It's An Unfair Sport

Bertrand Baguette. Tomas Scheckter. Jarno Trulli. Alex Lloyd. Jaime Alguersuari. Trevor Bayne. Jay Howard. Nick Heidfeld. Kamui Kobayashi. Pippa Mann. Robert Doornbos. Timo Glock. Adam Carroll. Conor Daly. Tristian Vautier. Sebastien Buemi. Buddy Rice. Giorgio Pantano. Bruno Junqueira. Heikki Kovalinen. Wade Cunningham.

What do all of these drivers have in common? They aren't on the track or struggling to get on the track full time thanks to lack of funding. The name of the game has changed. Money is as almost as big of a factor for drivers as flat out skill.

And while Indycar has slowly been heading to "ride buying", it isn't nearly as bad as Formula 1. Indycar's field remains stocked full of talent. There are exceptions of course, but Formula 1 is unfortunately heading for gloom.

With no restrictions on the budget for F1 teams to develop the cars, smaller teams are left begging for money. Small teams like Caterham, Maurssia, Williams, Toro Rosso, and Sauber simply don't have the budgets that Red Bull, Ferrari, McLaren, and Mercedes. As a small team, one of the quickest ways to bring in money is hiring a driver with large financial backgrounds. Some of the drivers with large financial backgrounds in the past couple years and this upcoming years include Pastor Maldonado, Charles Pic, Max Chilton, Esteban Gutierrez, Valtteri Boltas, Bruno Senna, Vitaly Petrov, Karun Chandhok, Narain Karthikeyan, Jerome d'Ambrosio, Lucas di Grassi, and many more.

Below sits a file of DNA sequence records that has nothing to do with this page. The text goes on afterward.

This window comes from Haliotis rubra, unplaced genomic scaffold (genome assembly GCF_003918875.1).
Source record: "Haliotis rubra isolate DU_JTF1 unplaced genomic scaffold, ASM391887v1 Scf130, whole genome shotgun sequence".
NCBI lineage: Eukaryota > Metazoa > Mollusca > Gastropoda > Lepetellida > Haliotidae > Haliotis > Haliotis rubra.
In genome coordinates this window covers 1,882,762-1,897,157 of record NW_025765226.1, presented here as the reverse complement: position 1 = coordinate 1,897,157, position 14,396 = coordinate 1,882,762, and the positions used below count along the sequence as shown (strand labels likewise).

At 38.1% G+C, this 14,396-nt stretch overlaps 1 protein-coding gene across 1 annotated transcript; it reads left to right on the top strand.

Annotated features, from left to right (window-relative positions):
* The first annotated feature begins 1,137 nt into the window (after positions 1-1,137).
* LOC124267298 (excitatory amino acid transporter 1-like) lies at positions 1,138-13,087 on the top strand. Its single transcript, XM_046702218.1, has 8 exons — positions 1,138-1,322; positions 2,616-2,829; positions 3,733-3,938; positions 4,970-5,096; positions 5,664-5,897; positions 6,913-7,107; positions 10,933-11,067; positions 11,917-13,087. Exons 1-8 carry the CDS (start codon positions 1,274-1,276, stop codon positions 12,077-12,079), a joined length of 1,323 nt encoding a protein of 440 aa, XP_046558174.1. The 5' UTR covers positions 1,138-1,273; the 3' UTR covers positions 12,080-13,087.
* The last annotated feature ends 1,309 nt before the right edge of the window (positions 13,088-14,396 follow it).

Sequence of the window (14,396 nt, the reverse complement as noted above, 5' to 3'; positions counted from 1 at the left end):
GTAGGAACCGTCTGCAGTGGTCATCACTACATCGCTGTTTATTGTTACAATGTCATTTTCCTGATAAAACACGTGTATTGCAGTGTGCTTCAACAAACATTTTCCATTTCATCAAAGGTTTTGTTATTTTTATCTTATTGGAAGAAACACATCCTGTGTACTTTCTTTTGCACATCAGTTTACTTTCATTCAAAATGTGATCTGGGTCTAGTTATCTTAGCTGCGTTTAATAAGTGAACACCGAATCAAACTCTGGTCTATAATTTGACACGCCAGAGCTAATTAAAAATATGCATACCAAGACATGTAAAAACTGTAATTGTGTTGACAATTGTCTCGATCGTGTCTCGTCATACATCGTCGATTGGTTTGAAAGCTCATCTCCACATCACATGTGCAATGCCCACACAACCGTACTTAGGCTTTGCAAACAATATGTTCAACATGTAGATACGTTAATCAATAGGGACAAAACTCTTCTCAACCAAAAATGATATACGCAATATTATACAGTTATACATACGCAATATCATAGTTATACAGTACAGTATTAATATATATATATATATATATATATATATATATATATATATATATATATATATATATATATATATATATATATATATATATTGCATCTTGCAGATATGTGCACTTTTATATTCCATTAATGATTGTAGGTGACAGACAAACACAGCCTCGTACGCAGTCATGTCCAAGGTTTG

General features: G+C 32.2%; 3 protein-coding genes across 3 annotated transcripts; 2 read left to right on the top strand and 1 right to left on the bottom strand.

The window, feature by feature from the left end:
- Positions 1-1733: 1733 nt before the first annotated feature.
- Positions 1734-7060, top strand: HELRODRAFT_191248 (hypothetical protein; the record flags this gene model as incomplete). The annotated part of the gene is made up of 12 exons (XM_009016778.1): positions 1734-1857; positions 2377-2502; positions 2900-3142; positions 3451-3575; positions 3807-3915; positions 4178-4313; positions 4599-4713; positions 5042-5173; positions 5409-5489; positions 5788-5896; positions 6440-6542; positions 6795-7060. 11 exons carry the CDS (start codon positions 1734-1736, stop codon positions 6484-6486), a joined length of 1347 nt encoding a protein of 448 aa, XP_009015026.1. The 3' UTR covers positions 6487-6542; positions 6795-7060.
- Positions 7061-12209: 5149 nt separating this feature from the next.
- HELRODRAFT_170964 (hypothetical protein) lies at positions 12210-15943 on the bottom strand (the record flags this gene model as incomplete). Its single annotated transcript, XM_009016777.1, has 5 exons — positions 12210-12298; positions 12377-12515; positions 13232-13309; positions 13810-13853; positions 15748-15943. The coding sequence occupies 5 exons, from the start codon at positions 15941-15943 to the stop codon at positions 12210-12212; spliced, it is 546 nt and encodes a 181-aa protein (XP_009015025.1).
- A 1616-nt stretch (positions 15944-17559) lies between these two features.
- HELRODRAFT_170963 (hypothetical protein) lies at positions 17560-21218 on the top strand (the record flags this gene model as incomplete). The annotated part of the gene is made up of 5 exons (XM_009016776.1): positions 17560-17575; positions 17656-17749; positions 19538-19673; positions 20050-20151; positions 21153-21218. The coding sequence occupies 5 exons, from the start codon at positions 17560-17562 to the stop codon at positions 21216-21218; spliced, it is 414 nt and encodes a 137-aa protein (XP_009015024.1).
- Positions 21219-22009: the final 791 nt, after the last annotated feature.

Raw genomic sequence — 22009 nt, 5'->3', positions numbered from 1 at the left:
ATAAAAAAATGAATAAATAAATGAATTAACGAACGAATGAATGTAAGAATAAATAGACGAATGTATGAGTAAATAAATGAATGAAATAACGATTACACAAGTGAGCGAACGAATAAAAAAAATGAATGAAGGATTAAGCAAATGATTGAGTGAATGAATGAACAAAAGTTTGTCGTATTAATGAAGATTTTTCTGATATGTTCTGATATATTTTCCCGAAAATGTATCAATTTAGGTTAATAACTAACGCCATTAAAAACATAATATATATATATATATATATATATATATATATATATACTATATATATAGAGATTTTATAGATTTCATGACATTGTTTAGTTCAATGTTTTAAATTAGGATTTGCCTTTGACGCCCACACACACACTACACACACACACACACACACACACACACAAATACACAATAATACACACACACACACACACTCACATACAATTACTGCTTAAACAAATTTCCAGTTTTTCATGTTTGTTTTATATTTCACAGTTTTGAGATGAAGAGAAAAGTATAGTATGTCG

HRT failed to see both cars to the end of the race for the second time in two races. Pedro de la Rosa was able to finish eighteenth, yet team mate Narain Karthikeyan was forced to retire with a undisclosed mechanical problem.
HRT cars in 2012, the last time we'll see them. (Photo: HRT F1 TEAM)

The turnover rate at the new small teams is incredible. At HRT, which has now closed shop, they fielded nine drivers since their inception three years ago. In their three years, Maurssia fielded four drivers, with a different driver in the second each year as Timo Glock has occupied a seat since their beginning, but now that he's gone, there will be a new driver combo. Caterham has fielded four drivers in three years.

It begs the question, what do talented drivers have to do to do to get a ride? Racing has become a cruel, unfair sport for many drivers. Will things change? Or will more racing head down this vulgar warpath?

Let me know what you think?

-Matthew Hickey